Aunalee Boyd-Good (left) and Sophia Seward-Good are co-owners of Ay Lelum, a fashion business located in Snuneymuxw First Nation, Nanaimo on Vancouver Island.Rick Etkin Productions/Document

A new indigenous investment fund has placed a $10 million stake with Nuu-chah-nulth Economic Development Corp., a Vancouver Island-based lender whose clients include fashion house Ay Lelum and branch Huu-ay-aht First Nations Business Development Program.

The investment, announced Monday, is the first from the Aboriginal Growth Fund, a $150 million fund established last year and managed by the National Association of Aboriginal Capital Corporations. The association is an umbrella group of more than 50 Indigenous-controlled credit organizations, known as Indigenous Financial Institutions, or AFIs.

The new funding will allow NEDC, which is an AFI, to provide more and larger loans to companies in the sectors it already serves, including forestry, tourism, fishing and fashion, the chief executive said on Monday. of the company, Al Little.

“There has been growth in average loan size and loan volume. There’s been a lot of increase,” Mr. Little said.

“So the additional funds will definitely help us continue to provide those funds to small businesses.”

The FMI is a federally supported fund designed to stimulate investment in small and medium-sized Indigenous-owned businesses.

The NEDC, launched in 1984, manages about $60 million and has made loans totaling about $12 million a year in recent years, Little said. The additional capital from IGF means that NEDC will be able to meet increased demand for loans of $1 million each or more, while continuing to serve customers seeking loans in the range of $50,000 to $75,000. dollars, he said.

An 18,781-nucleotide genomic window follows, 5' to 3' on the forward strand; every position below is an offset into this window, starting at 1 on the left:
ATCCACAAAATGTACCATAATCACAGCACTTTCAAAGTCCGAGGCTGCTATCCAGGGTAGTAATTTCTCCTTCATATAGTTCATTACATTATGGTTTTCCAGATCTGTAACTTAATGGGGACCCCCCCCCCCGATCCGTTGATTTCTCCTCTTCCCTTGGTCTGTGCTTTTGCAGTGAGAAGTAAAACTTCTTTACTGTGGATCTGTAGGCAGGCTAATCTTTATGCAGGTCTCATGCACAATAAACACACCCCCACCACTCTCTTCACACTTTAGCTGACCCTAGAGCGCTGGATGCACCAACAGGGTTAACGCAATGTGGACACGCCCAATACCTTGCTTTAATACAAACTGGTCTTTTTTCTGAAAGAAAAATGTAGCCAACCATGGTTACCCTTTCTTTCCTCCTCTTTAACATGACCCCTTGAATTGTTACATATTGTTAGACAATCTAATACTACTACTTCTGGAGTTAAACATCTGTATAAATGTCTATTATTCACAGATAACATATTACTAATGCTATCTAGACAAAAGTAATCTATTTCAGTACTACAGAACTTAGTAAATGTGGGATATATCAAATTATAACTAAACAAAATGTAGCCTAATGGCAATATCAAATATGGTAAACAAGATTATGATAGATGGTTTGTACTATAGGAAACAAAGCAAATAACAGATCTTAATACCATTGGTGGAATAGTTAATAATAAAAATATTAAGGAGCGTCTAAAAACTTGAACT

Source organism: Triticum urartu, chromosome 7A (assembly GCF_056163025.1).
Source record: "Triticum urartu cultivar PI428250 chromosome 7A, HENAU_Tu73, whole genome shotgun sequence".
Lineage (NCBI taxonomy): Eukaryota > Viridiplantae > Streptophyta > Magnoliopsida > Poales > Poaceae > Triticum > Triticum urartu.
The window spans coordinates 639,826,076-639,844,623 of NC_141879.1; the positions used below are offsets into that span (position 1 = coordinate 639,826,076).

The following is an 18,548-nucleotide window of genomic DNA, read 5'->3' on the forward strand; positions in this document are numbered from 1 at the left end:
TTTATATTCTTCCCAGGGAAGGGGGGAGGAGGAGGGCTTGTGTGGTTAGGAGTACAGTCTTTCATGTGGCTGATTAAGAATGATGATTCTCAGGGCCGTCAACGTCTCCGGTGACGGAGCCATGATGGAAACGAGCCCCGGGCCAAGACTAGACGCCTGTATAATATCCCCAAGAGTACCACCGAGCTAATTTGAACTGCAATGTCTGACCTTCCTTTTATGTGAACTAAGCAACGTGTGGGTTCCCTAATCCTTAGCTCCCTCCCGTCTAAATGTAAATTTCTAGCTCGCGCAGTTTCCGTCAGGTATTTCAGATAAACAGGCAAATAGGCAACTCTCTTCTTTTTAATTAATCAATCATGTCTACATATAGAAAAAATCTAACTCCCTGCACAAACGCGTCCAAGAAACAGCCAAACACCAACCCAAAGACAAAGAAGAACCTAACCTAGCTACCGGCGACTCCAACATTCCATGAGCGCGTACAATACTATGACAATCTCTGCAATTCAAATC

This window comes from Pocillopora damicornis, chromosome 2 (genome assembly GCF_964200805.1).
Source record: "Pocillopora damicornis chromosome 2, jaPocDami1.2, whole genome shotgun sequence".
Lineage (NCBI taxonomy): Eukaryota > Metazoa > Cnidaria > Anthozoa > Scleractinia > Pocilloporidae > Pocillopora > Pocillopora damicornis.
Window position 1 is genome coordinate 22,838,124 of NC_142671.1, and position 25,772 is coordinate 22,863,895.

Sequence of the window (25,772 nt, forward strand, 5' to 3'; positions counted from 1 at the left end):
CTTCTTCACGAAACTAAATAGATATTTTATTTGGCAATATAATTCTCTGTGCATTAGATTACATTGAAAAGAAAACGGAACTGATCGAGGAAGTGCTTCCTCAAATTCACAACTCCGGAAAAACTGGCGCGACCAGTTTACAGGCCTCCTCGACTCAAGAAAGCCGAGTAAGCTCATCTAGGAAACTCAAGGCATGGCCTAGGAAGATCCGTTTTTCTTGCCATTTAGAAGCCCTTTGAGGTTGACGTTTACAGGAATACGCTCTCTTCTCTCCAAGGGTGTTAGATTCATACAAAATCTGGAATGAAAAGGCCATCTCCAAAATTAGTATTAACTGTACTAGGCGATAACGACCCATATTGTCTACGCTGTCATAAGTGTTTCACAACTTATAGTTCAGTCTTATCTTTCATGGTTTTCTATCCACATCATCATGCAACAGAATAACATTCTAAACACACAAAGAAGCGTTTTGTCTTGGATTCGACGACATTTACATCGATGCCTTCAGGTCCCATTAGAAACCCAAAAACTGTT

NEDC is a non-profit organization that reinvests its earnings in its operations. Until the recent cash injection, it had to refuse loan applications from qualified borrowers. He now expects to be able to serve more of these potential customers.

AFIs were created by the federal government in the late 1980s to serve Indigenous-owned businesses that may not qualify for conventional bank financing, often due to restrictions against using on-reserve homes or properties as collateral.

This was the case for Ay Lelum, a fashion company located on the Snuneymuxw First Nation, in Nanaimo on Vancouver Island.

The company gained international acclaim for its designs, but struggled to borrow money to buy equipment and build a production plant, co-owner Sophia Seward-Good said.

“My sister and I learned that we are great businesswomen, but you need equity or collateral to get a loan,” she said.

With their personal accounts deducted from business expenses and banks not considering reserve assets as collateral, they were stuck.

When the sisters learned last year that they had been approved for an NEDC loan, they were in shock, Ms Seward-Good recalled.

The loan, the amount of which she declined to disclose, will allow Ay Lelum to build a facility where her family can design and manufacture products, host customers and hold workshops.

The IGF said in a statement that it would continue to channel investments through the AFI network.

Your time is valuable. Receive the Top Business Headlines newsletter in your inbox morning or evening. register today.